Make sure you don’t storm off, leaving your partner in the weeds. Instead, say: “I’m feeling overwhelmed right now, and I don’t want to act impulsively. Can we take a break and come back to this conversation in half an hour?”
This may nip the conflict in the bud by giving you a redo.
8. Seek Professional Help
It takes a lot of work to reduce or stop relationship conflicts. We aren’t taught this stuff in school, and we don’t always have the best modeling from the media or our friends and families.
Seeking professional help from a therapist or counselor can give you the tools to deal with these issues more constructively. It can also help you better understand yourself, your partner, and the relationship.
Focusing on the breath is so simple, yet so powerful. Most people don’t realize they’re holding their breaths during a fight or taking shallow sips of air.
Yes, even though you’re not noticing it, this behavior changes your biochemistry, affecting your handling of the situation.
So, when things get tense, take a few breaths and focus on the rise and fall of your chest – this can help to keep you in the present moment rather than getting swept away by your emotions.
When Is Fighting Healthy in a Relationship?
Fighting can be healthy when two partners are respectful, honest, and willing to work together.
This doesn’t mean that they need to be happy with the situation or hide their emotions, but it means that they have the larger picture in mind and aren’t looking to sabotage themselves or their relationship.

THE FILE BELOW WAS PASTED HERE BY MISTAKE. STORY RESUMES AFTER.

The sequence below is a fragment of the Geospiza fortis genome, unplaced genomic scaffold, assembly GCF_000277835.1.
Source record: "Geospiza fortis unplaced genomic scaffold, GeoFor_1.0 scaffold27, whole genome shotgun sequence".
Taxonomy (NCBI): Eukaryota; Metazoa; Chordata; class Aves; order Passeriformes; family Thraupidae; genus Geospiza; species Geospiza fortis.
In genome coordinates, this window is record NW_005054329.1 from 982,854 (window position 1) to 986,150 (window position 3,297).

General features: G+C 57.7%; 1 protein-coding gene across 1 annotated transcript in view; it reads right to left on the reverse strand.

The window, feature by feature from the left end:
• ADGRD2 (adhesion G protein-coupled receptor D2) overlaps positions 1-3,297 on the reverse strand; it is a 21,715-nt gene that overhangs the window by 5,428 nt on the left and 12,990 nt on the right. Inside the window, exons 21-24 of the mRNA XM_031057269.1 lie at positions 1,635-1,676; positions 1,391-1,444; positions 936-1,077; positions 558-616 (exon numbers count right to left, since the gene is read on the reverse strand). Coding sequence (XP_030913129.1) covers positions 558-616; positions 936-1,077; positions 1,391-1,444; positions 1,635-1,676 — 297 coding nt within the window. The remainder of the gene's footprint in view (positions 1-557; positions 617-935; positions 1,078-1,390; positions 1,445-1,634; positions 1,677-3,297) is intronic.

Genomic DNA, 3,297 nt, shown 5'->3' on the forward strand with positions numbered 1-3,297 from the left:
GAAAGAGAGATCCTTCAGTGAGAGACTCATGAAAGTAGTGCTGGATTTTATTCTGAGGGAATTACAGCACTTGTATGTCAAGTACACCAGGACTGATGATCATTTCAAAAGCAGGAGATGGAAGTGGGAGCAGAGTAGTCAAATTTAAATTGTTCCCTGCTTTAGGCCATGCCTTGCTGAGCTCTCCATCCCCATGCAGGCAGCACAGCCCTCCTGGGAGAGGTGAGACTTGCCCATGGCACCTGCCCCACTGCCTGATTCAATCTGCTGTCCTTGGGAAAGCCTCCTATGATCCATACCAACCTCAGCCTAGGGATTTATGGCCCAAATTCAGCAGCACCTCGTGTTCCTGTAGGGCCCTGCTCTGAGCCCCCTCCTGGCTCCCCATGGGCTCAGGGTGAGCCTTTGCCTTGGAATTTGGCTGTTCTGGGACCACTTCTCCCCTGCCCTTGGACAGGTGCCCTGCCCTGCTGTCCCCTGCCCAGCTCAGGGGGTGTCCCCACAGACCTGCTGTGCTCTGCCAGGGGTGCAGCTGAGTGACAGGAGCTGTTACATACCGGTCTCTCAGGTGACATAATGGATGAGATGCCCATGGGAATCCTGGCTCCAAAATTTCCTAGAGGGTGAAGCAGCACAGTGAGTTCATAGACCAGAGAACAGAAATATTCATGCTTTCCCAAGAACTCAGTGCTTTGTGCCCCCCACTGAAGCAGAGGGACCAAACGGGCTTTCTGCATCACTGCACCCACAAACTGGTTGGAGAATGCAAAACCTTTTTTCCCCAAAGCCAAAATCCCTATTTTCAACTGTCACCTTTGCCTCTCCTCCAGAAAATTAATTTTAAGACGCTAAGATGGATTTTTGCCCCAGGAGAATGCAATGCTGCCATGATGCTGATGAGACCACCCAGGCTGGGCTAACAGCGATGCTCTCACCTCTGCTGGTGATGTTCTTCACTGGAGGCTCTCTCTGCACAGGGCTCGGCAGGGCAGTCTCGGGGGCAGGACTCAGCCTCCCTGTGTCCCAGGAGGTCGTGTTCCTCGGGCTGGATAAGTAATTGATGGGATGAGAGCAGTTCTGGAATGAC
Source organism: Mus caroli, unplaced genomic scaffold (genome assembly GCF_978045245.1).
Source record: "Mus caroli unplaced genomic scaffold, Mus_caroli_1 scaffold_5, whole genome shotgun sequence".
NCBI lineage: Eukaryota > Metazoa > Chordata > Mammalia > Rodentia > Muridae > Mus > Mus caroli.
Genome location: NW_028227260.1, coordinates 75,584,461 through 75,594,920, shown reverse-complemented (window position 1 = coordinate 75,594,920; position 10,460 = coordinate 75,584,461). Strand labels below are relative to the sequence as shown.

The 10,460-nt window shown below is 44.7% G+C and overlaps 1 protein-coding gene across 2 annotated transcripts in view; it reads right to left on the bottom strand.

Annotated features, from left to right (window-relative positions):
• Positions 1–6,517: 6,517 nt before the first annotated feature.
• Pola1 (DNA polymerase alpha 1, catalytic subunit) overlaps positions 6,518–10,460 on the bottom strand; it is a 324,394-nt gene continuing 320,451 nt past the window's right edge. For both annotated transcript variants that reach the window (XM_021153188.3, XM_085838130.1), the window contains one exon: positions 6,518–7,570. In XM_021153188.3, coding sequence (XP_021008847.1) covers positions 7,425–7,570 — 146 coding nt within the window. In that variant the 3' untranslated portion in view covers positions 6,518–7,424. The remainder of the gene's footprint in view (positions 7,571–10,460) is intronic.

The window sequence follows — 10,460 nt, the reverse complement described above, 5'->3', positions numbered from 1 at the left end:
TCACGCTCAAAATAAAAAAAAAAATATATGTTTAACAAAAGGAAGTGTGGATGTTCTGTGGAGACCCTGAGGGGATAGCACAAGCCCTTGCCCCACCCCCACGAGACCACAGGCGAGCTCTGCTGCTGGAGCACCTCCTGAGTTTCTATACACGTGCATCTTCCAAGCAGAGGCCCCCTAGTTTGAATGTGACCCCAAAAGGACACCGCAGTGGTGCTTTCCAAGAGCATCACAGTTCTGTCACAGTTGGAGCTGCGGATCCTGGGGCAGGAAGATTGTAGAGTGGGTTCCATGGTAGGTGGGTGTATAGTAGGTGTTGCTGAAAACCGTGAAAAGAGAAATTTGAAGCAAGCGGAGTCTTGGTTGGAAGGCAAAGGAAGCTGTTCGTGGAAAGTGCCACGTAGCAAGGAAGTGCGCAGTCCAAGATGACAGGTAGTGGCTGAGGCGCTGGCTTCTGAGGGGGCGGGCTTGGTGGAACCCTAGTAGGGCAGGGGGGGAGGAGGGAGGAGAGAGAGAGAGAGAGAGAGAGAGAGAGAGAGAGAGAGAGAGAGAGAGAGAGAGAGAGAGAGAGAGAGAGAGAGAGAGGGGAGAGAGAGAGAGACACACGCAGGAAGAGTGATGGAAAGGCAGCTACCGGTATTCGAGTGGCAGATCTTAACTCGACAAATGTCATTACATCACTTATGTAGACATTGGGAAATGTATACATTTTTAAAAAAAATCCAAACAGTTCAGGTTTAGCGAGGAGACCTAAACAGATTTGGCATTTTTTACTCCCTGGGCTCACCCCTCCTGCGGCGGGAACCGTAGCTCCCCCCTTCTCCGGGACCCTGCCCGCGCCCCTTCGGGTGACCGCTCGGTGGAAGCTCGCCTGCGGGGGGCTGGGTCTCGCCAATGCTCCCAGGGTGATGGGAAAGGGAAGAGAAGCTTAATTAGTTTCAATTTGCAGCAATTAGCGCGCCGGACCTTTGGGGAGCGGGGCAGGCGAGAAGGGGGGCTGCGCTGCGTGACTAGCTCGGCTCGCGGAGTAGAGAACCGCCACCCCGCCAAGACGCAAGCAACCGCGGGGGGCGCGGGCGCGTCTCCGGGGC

Here are some ways that couples can have productive and competent fights:
- Make agreements about fights beforehand: Setting some boundaries and expectations before you fight can help keep things in check. For example, agree not to bring up past issues or discuss any topics that could lead to an escalation.
- Be open and honest: It’s important to be honest with your partner while still respecting their feelings. Make sure that what you’re saying is truthful, and don’t make assumptions or jump to conclusions.
- Express your feelings, not just the facts: Instead of simply stating what you think happened, explain how it made you feel. This will help your partner understand the situation better and can help bring about a resolution.
- Use “I” statements: Starting sentences with “I” will help you take ownership of your feelings and lead to less defensiveness.
- Know when to step away: When you can’t resolve things, sometimes staying in a fight can be more damaging than stepping away and coming back when both parties are calm.
- Listen to each other: Hear your partner’s point of view and hold back on interruptions, even if you disagree.
By keeping these ideas in mind, you and your partner can more easily navigate arguments and work through the problem together.
No one likes to fight with their significant other. But it’s important to remember that not all fights are bad. As long as both parties focus on learning how to fight productively and respectfully, it can be a positive experience.
So, don’t be afraid to encourage healthy conflict in your relationship. It will be worth it in the long run!